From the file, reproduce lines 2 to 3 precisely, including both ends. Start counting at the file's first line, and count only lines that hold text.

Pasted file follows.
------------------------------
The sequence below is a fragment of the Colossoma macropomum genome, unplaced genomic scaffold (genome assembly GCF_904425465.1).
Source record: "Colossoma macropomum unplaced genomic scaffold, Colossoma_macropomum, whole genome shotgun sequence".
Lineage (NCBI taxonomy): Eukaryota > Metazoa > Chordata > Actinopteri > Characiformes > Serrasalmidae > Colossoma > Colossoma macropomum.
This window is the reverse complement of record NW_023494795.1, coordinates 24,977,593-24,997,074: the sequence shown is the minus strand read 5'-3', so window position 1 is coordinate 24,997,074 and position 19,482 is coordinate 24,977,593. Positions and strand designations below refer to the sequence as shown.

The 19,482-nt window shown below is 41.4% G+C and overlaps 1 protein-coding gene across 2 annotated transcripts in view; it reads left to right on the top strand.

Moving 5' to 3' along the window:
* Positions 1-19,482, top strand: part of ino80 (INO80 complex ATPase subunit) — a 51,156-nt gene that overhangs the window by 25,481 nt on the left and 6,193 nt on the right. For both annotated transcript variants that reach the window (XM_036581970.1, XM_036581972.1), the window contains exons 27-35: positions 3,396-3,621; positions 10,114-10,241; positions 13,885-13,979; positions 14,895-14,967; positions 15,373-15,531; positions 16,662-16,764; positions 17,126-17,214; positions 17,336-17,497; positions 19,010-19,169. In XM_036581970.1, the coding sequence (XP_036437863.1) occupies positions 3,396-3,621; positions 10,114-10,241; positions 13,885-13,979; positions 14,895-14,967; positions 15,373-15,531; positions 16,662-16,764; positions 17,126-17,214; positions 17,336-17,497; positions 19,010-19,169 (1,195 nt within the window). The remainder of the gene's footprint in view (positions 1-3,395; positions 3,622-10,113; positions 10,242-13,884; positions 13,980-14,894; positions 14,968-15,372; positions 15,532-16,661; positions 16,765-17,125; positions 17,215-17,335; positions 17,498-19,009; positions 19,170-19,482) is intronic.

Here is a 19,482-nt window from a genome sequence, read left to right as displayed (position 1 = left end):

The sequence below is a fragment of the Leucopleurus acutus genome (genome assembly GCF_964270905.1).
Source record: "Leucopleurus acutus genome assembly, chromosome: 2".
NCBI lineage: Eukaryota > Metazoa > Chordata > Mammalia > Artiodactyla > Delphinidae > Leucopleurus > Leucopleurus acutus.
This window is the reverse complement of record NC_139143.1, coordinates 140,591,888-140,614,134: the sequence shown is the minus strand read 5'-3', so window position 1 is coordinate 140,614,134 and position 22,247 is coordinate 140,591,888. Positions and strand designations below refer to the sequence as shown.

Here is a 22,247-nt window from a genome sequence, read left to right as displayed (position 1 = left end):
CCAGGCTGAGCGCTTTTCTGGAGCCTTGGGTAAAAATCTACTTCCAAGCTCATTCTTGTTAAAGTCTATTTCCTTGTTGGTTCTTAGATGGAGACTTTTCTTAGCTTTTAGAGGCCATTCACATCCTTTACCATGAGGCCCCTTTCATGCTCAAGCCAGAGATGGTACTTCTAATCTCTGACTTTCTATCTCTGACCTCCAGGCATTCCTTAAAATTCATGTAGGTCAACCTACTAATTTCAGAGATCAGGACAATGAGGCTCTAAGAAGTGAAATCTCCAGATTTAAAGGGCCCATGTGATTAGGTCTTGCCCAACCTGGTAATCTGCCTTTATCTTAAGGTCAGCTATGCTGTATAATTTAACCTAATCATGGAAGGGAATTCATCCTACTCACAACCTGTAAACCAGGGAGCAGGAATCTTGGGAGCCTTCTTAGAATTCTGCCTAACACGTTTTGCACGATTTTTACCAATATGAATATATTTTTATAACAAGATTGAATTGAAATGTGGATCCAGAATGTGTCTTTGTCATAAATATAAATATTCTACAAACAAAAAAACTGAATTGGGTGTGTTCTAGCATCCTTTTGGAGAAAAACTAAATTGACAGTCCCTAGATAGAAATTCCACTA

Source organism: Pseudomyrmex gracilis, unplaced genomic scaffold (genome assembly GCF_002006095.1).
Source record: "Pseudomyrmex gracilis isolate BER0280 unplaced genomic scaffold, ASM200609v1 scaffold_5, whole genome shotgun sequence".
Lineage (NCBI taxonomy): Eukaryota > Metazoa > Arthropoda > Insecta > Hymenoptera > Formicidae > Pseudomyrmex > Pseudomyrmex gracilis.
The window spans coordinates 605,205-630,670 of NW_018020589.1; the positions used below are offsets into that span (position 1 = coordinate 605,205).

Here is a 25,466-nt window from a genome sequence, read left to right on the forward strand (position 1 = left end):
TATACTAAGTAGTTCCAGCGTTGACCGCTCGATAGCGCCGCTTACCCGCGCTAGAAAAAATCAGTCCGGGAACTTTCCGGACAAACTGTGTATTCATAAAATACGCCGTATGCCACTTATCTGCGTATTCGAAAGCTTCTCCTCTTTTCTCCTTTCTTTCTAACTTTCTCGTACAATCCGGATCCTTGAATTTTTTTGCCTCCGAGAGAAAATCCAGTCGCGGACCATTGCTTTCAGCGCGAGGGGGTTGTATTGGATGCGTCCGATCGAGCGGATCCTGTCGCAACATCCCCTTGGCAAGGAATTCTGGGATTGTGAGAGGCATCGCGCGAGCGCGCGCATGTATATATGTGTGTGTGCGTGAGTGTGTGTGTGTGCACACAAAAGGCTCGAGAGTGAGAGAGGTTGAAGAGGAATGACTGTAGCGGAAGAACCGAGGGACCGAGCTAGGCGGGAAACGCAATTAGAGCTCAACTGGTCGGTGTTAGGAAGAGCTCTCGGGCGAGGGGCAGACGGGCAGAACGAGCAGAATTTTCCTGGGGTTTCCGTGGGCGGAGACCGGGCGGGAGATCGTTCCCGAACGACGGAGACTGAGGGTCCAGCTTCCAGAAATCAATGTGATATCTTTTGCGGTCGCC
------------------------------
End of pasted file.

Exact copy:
Source record: "Colossoma macropomum unplaced genomic scaffold, Colossoma_macropomum, whole genome shotgun sequence".
Lineage (NCBI taxonomy): Eukaryota > Metazoa > Chordata > Actinopteri > Characiformes > Serrasalmidae > Colossoma > Colossoma macropomum.